Adrian Loveridge Column – Overdue Ferry Service

Adrian Loveridge

Adrian Loveridge

I noticed that our media recently yet again highlighted the ‘possibility’ of  the introduction of a ferry service between the southern Caribbean islands. For so many reasons the idea makes perfect sense, including the ability of transporting both goods and people more economically from island to island.  A classic example for me is on my various visits to Dominica, it’s still difficult to accept that during certain periods of the year, tens of thousands of mangoes are falling to and rotting on the ground, while we still pay a premium price locally.

With our own tourism industry, especially with the current relentless trend towards more and more all-inclusive hotels practice of importing hundreds of refrigerated containers monthly, many of which may not contribute any tax revenue, then this is an issue ‘we’ finally have to address.

While the concept of a regional ferry service is very desirable, I cannot see that our, or any bordering Government, is going to come up with the capital required to purchase and operate any number of purpose -built or adapted vessels, so could the private sector and speculative investors be tempted? Perhaps, in the case of Barbados, the much vaunted possibility of a Speightstown port, to primarily service the smaller cruise ships.

Could this be a partial key?

Of course, if you are going to add additional, customs, immigration and security for such a facility, then this would certainly help reduce part of a ferry start-up costs.

From all indications, our current Prime Minister, is a great advocate for the idea, having made the following statement to a previous CARICOM Heads of Government conference in Jamaica – To get the full benefit of our common space in the movement of people, cargo and vehicles, renewed and focused leadership is also called for to translate the much-studied inter-island ferry service from concept to reality. To move beyond talk and to actively encourage investment by our private sector to unlock new categories of travellers’, she said.

Looking back to previous writings, I came across one of my articles which was featured in the 2nd August 2005 edition of the informative British travel trade publication, TravelMole, calling attention to the then soon to be launched (November 2005) of easyCruise, a converted passenger ship which offered simple cabin accommodation to St. Lucia, St. Vincent and other nearby islands.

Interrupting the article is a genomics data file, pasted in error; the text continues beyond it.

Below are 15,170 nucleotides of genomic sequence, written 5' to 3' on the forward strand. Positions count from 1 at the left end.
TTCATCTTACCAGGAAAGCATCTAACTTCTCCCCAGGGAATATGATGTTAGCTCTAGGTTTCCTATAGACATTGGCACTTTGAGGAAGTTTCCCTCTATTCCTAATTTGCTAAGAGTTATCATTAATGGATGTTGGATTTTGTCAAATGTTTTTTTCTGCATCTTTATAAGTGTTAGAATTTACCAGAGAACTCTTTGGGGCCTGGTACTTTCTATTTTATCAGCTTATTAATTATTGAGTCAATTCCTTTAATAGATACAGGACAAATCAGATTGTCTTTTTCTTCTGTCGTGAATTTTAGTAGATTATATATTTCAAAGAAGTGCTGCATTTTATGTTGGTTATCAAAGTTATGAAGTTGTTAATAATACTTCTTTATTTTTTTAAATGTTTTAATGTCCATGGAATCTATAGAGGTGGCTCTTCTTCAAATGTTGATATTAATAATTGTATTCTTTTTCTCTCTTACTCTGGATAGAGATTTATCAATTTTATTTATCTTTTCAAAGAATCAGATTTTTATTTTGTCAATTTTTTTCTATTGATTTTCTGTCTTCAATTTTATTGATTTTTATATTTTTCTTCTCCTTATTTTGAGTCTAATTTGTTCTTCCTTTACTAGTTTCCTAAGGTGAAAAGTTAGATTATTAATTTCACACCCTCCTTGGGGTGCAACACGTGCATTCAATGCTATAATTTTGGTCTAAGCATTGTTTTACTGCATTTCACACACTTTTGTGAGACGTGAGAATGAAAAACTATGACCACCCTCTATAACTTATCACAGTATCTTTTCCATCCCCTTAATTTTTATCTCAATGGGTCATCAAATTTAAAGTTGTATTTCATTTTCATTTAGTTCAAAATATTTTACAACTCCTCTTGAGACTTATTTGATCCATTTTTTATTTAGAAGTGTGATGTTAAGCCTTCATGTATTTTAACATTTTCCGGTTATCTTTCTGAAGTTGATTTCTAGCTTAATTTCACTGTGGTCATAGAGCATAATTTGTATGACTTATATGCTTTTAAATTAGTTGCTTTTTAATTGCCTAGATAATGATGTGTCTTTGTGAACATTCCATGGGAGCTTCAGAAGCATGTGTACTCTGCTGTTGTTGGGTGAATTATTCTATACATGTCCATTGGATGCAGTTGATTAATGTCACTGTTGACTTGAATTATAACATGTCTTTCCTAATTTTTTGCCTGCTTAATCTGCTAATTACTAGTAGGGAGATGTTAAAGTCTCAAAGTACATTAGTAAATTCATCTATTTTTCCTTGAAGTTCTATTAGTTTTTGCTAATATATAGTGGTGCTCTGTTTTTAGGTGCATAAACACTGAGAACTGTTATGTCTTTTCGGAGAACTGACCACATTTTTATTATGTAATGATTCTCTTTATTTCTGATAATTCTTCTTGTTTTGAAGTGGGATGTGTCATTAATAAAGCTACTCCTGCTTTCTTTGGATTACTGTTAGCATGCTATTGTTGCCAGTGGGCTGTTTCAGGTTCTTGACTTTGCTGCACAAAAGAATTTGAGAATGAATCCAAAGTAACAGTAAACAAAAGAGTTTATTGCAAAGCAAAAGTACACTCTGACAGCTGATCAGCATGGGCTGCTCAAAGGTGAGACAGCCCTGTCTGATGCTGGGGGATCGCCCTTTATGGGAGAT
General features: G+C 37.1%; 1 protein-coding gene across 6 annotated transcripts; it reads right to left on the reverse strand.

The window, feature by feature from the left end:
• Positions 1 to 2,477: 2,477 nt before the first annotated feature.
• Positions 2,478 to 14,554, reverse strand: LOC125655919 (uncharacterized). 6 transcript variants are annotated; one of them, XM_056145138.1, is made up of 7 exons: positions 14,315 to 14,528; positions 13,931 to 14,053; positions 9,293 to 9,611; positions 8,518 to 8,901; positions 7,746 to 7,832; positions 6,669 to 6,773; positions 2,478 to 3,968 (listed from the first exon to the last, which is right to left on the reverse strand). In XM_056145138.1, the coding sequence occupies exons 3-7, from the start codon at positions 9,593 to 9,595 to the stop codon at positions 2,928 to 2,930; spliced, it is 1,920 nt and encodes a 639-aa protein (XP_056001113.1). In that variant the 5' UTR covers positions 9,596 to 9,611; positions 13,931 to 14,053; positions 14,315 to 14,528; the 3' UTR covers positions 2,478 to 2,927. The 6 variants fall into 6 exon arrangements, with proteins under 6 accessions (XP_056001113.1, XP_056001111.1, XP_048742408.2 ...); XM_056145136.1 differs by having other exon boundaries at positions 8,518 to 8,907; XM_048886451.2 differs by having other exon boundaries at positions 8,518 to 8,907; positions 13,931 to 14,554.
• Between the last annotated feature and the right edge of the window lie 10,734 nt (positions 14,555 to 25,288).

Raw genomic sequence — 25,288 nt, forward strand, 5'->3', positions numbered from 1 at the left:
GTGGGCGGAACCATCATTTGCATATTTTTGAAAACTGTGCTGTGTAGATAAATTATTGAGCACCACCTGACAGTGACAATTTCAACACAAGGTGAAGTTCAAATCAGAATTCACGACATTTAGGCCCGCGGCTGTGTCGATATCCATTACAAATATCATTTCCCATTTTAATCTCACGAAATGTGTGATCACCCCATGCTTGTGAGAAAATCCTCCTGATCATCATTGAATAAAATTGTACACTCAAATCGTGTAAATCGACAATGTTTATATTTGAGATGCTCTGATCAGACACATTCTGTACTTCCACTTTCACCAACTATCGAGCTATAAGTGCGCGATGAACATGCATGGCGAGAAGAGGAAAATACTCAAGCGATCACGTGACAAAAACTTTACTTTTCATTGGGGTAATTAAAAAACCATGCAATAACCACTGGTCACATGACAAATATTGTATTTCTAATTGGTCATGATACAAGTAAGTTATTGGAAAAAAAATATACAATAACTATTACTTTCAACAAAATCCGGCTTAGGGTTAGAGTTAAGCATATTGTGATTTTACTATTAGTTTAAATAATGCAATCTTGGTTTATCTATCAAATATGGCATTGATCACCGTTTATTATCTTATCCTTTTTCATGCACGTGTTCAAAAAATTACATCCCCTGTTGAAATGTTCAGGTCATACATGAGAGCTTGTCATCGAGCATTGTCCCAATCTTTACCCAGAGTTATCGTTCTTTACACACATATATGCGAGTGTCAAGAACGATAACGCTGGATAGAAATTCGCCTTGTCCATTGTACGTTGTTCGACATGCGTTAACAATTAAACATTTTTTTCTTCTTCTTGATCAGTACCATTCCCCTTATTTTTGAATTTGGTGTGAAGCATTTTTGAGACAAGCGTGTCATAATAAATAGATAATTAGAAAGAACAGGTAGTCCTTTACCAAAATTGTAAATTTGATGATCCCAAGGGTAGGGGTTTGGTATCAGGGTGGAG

It provided not only transportation, but inexpensive overnight lodging.

The service operated for several months before EasyCruise moved the first of two ships to St. Maarten.  When I asked the owner, Sir Stelios Haji-Ioannou, (born to a wealthy ship -owning family and founder of easyJet , Stelmar Tankers and the signature bright orange painted members of the easyGroup ,he graciously responded, by explaining the costs of operating out of Barbados were too high. Last year alone, the airline division carried over 96 million passengers.

I remain convinced that the former easyCruise model could once again work for us, a combination of passengers and freight with a roll-on-roll-off vehicle facility.

I’ll leave you with the conclusion of a Caribbean Development Bank study ‘Ferry travel serves as a low cost option for domestic travel in the region, with tremendous potential for growth beyond domestic travel’.

14 comments

  • Caribbean governments will ruin it like every other regional enterprise. Take your pick (1) Over taxing (2) Political interference (3) Nepotism
    The problem is not the ferry it’s the operating environment

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  • We need to get the ferry service and hope we improve on our mistakes of the past.

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  • PoorPeacefulandPolite

    Brilliant !! Should be possible with crowd-funding or some form of public offering.

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  • On another note, congrats on the sale of your property Adrian. Wishing you and your wife all the best.

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  • What does it tell you when an airline can operate in a market where the only travel option is to use air services. In addition there is virtually no competition and yet it still cannot make a profit?

    Something has to be fundamentally wrong.

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  • Piece the Legend

    It would make perfect sense

    Therefore IT WILL NEVER BE ADOPTED IN BARBADOS!

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  • Seriously, I would like someone with the “know how” to go through …. step-by-step ……. the processes required to bring this Ferry Service to life ……. maybe then will understand why this has not yet happened and why it won’t happen in my lifetime!! Please also include the stumbling blocks in the process…. lol.

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  • Once again, we have ‘resurrected’ the talk of a regional ferry service, perhaps as an alternative to LIAT.